Ok, so I get why Oliver Rauhut and crew named their new theropod dinosaur, a purported megalosauroid, Sciurumimus albersdoerferi. It has all the appreciative charm of being cute, fluffy, and the specimen is preserved with its tail up and over it’s head … like a squirrel! [n1] (I will at this point not mention — at all — that the word “sciurumimus” should have been “sciuromimus,” due to correct use of connection vowels in Greek.) I mean, look:
When you get down to the facts of the comparison, the name is obvious. But….
It’s a juvenile. It may be so young, that it is quite possible it is but weeks after having hatched. Maybe not THAT young, but pretty close. And, as I may have mentioned before, problems occur when you go around producing taxonomy for species based on juveniles, because some features that diagnose adults do not appear until well along in age. Moreover, there is the whole question of Juravenator starki:
They seem very similar, although Rauhut et al. have done a fairly good gob in telling you why they are different (from the supplemental online material):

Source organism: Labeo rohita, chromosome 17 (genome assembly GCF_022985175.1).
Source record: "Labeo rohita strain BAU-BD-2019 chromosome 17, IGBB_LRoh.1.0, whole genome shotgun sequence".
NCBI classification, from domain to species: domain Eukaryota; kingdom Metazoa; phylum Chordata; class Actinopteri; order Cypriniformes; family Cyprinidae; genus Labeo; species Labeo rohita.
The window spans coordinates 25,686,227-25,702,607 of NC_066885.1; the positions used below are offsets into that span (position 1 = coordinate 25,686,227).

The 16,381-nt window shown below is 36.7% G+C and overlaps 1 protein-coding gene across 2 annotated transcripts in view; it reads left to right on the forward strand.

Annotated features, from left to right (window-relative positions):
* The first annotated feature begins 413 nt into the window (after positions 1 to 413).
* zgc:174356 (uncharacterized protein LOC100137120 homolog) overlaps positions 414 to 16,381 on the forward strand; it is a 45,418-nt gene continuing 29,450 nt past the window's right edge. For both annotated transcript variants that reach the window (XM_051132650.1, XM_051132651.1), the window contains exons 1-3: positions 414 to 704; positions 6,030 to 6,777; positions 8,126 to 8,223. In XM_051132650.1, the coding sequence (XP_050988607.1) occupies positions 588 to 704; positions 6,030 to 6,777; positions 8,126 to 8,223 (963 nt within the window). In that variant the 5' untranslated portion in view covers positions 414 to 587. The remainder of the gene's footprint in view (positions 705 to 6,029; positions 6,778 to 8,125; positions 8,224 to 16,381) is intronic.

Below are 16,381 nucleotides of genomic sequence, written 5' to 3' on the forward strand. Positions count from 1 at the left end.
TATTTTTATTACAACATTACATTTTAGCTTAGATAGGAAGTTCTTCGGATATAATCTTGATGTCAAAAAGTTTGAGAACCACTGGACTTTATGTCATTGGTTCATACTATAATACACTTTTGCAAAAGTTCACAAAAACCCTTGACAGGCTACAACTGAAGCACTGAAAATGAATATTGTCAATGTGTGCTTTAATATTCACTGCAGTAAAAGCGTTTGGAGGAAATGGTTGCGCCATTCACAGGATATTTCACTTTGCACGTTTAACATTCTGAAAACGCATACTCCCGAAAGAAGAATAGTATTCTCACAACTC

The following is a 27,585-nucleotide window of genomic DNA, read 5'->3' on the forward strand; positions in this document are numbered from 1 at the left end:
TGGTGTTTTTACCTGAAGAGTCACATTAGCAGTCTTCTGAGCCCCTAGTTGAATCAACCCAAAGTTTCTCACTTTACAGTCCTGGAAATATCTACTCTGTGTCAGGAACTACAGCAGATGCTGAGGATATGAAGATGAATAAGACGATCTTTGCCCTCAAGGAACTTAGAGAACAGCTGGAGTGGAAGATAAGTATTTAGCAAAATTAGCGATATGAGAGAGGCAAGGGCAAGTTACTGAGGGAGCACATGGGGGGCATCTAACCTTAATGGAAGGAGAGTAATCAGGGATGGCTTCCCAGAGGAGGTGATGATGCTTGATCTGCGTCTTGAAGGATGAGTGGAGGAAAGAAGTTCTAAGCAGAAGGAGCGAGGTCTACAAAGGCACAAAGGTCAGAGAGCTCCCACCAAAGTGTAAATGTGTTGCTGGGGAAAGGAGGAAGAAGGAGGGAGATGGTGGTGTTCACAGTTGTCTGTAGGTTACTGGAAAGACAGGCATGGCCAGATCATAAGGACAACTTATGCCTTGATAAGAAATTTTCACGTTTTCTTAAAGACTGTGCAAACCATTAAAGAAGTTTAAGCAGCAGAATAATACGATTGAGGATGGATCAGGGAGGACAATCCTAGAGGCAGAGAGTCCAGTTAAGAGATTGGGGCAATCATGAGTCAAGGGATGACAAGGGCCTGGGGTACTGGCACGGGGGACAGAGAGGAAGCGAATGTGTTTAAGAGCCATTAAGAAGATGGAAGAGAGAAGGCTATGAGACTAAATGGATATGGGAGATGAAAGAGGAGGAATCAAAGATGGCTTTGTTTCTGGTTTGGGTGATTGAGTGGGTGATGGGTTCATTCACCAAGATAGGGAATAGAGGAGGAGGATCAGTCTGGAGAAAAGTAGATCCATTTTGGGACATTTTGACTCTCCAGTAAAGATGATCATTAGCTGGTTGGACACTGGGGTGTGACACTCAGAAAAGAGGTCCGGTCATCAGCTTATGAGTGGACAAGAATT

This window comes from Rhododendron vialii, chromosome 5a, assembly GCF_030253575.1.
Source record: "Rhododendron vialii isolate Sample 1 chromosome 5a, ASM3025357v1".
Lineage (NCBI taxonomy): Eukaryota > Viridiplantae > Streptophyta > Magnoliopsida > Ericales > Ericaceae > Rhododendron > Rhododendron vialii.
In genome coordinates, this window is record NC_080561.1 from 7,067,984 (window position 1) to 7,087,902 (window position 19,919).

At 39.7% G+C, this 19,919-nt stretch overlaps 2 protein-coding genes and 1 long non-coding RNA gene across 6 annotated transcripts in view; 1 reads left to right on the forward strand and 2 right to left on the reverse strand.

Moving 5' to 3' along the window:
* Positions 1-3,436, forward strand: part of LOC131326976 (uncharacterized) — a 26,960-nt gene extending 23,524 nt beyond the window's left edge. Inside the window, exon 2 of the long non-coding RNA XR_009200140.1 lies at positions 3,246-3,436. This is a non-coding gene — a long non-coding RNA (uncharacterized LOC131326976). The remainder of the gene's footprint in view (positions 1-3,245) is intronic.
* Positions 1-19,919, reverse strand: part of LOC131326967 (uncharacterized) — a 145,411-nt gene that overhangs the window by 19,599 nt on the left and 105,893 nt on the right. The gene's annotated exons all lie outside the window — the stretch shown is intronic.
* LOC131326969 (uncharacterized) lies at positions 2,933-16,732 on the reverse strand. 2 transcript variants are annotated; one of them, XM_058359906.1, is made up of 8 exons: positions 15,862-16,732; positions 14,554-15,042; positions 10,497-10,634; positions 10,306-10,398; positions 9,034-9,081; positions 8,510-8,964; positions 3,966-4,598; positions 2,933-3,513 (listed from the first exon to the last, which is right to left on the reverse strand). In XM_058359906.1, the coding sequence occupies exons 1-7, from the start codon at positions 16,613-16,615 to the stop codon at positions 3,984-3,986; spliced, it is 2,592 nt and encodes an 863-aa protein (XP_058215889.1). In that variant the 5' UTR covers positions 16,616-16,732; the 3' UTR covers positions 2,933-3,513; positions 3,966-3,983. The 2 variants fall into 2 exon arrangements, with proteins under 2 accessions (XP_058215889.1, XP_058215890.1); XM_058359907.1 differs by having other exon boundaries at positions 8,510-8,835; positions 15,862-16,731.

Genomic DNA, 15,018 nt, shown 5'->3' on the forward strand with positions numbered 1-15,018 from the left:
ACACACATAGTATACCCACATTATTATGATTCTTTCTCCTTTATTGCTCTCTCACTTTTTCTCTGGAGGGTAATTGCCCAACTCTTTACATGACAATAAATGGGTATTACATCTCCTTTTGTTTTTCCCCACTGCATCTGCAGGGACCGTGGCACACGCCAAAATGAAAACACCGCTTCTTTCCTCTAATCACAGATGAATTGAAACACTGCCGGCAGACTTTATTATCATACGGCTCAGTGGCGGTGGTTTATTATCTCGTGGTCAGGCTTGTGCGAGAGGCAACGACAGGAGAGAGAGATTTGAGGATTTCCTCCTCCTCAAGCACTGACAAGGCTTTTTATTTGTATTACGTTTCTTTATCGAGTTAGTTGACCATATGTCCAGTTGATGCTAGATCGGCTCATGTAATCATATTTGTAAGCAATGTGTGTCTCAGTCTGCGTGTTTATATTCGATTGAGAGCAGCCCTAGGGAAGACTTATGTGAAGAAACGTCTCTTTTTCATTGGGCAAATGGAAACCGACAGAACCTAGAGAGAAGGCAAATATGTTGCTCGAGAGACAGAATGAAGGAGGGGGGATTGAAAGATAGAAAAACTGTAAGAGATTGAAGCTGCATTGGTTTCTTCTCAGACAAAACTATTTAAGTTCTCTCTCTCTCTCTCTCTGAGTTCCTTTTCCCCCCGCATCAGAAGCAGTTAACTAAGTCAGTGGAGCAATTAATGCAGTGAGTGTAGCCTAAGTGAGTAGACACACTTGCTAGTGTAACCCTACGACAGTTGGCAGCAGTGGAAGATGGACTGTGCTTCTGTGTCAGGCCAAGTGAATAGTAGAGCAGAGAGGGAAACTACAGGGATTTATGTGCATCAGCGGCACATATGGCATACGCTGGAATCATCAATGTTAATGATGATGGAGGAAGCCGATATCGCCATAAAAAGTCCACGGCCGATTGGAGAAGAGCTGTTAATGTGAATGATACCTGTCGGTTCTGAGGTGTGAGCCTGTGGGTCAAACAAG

[T]he two taxa show numerous differences in anatomical details[:] in the skull of Juravenator, the anterior margin of the antorbital fossa is rectangular, rather than gently rounded, the maxillary fenestra is relatively smaller, the antorbital fossa is smaller, the ventral process of the postorbital is more massive and notably curved, the ventral (quadratojugal) process of the squamosal tapers to a point, and the posterior premaxillary teeth bear serrations, whereas they are more slender and devoid of serrations in Sciurumimus. In the vertebral column, Juravenator differs from Sciurumimus in the following characteristics (in the following all characters listed refer to the situation in Juravenator): cervical epipophyses are small, barely (if at all) overhanging the postzygapophyses; prezygoepipophyseal laminae in the cervical vertebrae are absent; a posterior pleurocoel is present in a midcervical centrum; anterior-most dorsal vertebrae are distinctly elongate; neural spines in the anterior caudal vertebrae are triangular and strongly posteriorly inclined; the posterior caudal vertebrae are relatively more elongate; posterior caudal prezygapophyses are more elongate and are directed anteriorly rather than anterodorsally; distal chevrons are skid-like. In the pectoral girdle and forelimb, the following differences can be established: The scapula is less slender and has a distinctly curved blade; the supraglenoid fossa is triangular, with an acutely angled posterior rim; the internal tuberosity of the humerus is confluent with the proximal humeral articular surface, forming a rectangular edge on the medial side of the proximal humerus; the ulna lacks a proximal expansion and olecranon process; and the shaft of the ulna is more massive than the shaft of radius. In the pelvis and hindlimb, Juravenator differs from Sciurumimus in the lack of an anterior dorsal lip of the ilium (the presence of which represents an autapomorphy of Sciurumimus); the relatively smaller pubic peduncle of the ilium; a more reduced supraacetabular crest, which is confluent posteriorly with the lateral brevis shelf; a pronounced antitrochanteric lip on the ischial peduncle of the ilium; a rectangular rather than undulate posterior end of the postacetabular blade of the ilium; an obturator process on the ischium [erroneously identified as pubis by Chiappe and Göhlich (26)] that is offset from the pubic peduncle; the lack of a distal expansion of the ischial shaft; the short and triangular metatarsal I; a metatarsal IV that is distinctly longer than metatarsal II; and the shorter and more robust metatarsal V.